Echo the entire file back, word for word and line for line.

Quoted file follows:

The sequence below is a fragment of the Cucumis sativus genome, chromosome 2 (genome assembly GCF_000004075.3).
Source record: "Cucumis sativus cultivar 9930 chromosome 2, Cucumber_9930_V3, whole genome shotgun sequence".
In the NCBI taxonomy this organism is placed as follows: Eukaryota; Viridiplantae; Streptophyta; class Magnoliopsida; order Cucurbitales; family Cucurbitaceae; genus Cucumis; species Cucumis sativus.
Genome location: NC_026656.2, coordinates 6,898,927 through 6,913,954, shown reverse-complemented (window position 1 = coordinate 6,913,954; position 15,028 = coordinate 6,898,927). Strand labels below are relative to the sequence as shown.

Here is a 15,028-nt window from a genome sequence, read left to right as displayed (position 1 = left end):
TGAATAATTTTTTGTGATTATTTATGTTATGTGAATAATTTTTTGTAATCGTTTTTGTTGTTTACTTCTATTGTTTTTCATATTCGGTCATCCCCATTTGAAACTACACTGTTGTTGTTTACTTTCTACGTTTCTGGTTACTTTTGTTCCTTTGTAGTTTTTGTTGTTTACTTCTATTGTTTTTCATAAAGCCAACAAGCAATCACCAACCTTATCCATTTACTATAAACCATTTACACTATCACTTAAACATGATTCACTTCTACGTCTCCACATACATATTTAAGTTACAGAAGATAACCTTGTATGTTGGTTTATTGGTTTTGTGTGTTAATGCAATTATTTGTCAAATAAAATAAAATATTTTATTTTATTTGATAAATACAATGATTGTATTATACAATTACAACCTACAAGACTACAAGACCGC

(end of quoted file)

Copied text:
The sequence below is a fragment of the Cucumis sativus genome, chromosome 2 (genome assembly GCF_000004075.3).
Source record: "Cucumis sativus cultivar 9930 chromosome 2, Cucumber_9930_V3, whole genome shotgun sequence".
In the NCBI taxonomy this organism is placed as follows: Eukaryota; Viridiplantae; Streptophyta; class Magnoliopsida; order Cucurbitales; family Cucurbitaceae; genus Cucumis; species Cucumis sativus.
Genome location: NC_026656.2, coordinates 6,898,927 through 6,913,954, shown reverse-complemented (window position 1 = coordinate 6,913,954; position 15,028 = coordinate 6,898,927). Strand labels below are relative to the sequence as shown.

Here is a 15,028-nt window from a genome sequence, read left to right as displayed (position 1 = left end):
TGAATAATTTTTTGTGATTATTTATGTTATGTGAATAATTTTTTGTAATCGTTTTTGTTGTTTACTTCTATTGTTTTTCATATTCGGTCATCCCCATTTGAAACTACACTGTTGTTGTTTACTTTCTACGTTTCTGGTTACTTTTGTTCCTTTGTAGTTTTTGTTGTTTACTTCTATTGTTTTTCATAAAGCCAACAAGCAATCACCAACCTTATCCATTTACTATAAACCATTTACACTATCACTTAAACATGATTCACTTCTACGTCTCCACATACATATTTAAGTTACAGAAGATAACCTTGTATGTTGGTTTATTGGTTTTGTGTGTTAATGCAATTATTTGTCAAATAAAATAAAATATTTTATTTTATTTGATAAATACAATGATTGTATTATACAATTACAACCTACAAGACTACAAGACCGC